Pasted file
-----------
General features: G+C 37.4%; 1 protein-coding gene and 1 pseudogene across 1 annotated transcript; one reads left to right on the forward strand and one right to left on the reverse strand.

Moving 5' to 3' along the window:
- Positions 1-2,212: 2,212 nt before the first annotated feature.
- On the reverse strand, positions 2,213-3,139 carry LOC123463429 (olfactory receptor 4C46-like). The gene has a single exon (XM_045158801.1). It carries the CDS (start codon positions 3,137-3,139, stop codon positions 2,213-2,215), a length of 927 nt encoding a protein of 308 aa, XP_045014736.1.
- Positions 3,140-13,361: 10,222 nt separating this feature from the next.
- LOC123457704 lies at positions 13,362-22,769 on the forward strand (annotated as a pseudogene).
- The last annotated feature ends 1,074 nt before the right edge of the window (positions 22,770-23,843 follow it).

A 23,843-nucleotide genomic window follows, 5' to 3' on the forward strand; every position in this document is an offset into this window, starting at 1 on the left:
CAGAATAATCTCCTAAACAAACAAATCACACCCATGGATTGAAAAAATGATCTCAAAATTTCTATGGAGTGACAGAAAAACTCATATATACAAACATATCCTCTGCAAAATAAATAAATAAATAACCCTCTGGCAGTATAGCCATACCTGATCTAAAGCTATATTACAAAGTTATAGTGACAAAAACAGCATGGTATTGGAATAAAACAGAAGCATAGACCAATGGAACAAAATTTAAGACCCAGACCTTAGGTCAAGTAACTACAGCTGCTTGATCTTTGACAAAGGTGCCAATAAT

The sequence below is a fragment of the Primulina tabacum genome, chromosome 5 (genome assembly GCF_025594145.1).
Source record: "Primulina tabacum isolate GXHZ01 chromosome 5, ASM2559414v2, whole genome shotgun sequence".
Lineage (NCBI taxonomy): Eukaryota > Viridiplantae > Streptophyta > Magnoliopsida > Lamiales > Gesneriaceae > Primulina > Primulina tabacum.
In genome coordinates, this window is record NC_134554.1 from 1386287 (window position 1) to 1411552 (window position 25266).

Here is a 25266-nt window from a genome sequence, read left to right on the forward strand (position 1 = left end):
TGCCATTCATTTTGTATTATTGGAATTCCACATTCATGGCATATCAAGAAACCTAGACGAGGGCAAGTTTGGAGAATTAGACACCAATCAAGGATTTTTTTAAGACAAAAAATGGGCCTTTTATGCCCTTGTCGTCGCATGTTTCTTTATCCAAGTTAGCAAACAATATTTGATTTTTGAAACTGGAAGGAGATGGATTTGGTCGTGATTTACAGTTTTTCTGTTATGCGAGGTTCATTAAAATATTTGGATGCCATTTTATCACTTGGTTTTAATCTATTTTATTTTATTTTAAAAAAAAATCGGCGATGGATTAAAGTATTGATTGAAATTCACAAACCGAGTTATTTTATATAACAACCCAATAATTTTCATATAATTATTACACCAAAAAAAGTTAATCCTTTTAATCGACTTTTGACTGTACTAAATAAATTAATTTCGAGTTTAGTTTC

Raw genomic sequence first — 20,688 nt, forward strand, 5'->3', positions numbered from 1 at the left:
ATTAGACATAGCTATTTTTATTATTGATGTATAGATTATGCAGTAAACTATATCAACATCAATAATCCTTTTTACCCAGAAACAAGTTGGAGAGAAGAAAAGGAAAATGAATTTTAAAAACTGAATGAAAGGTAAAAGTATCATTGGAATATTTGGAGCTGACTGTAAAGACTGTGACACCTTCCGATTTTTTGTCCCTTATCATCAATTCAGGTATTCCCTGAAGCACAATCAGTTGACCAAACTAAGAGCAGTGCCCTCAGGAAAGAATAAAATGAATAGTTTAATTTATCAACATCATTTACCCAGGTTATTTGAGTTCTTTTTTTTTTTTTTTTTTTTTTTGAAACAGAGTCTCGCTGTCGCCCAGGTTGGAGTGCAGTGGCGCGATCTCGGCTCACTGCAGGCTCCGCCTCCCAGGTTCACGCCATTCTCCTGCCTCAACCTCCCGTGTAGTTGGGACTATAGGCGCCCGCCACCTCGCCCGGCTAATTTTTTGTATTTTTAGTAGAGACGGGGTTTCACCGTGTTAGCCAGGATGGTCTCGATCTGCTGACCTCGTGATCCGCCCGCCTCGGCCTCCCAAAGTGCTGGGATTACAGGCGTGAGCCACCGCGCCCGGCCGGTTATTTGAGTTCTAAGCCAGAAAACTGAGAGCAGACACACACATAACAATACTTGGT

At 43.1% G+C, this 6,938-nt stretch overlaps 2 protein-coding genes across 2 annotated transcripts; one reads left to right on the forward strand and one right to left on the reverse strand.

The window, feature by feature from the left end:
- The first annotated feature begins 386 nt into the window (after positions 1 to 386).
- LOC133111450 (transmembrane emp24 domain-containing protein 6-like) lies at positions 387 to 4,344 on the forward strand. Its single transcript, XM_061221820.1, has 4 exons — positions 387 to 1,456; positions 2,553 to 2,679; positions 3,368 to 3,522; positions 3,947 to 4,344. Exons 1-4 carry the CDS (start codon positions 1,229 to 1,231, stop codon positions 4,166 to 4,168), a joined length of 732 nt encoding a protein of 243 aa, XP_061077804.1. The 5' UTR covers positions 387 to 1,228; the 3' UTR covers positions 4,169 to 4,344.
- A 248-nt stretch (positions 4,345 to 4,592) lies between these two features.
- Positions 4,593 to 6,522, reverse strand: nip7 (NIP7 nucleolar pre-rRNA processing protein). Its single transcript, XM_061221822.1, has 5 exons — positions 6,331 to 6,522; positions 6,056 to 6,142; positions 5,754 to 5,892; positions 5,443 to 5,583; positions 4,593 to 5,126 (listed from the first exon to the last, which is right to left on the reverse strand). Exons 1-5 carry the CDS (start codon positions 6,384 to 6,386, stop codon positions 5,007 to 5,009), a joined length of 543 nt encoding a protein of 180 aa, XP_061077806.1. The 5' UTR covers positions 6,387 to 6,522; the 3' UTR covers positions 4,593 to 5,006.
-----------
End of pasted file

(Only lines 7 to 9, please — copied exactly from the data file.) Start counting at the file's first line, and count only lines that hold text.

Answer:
- The last annotated feature ends 1,074 nt before the right edge of the window (positions 22,770-23,843 follow it).

A 23,843-nucleotide genomic window follows, 5' to 3' on the forward strand; every position in this document is an offset into this window, starting at 1 on the left:
CAGAATAATCTCCTAAACAAACAAATCACACCCATGGATTGAAAAAATGATCTCAAAATTTCTATGGAGTGACAGAAAAACTCATATATACAAACATATCCTCTGCAAAATAAATAAATAAATAACCCTCTGGCAGTATAGCCATACCTGATCTAAAGCTATATTACAAAGTTATAGTGACAAAAACAGCATGGTATTGGAATAAAACAGAAGCATAGACCAATGGAACAAAATTTAAGACCCAGACCTTAGGTCAAGTAACTACAGCTGCTTGATCTTTGACAAAGGTGCCAATAAT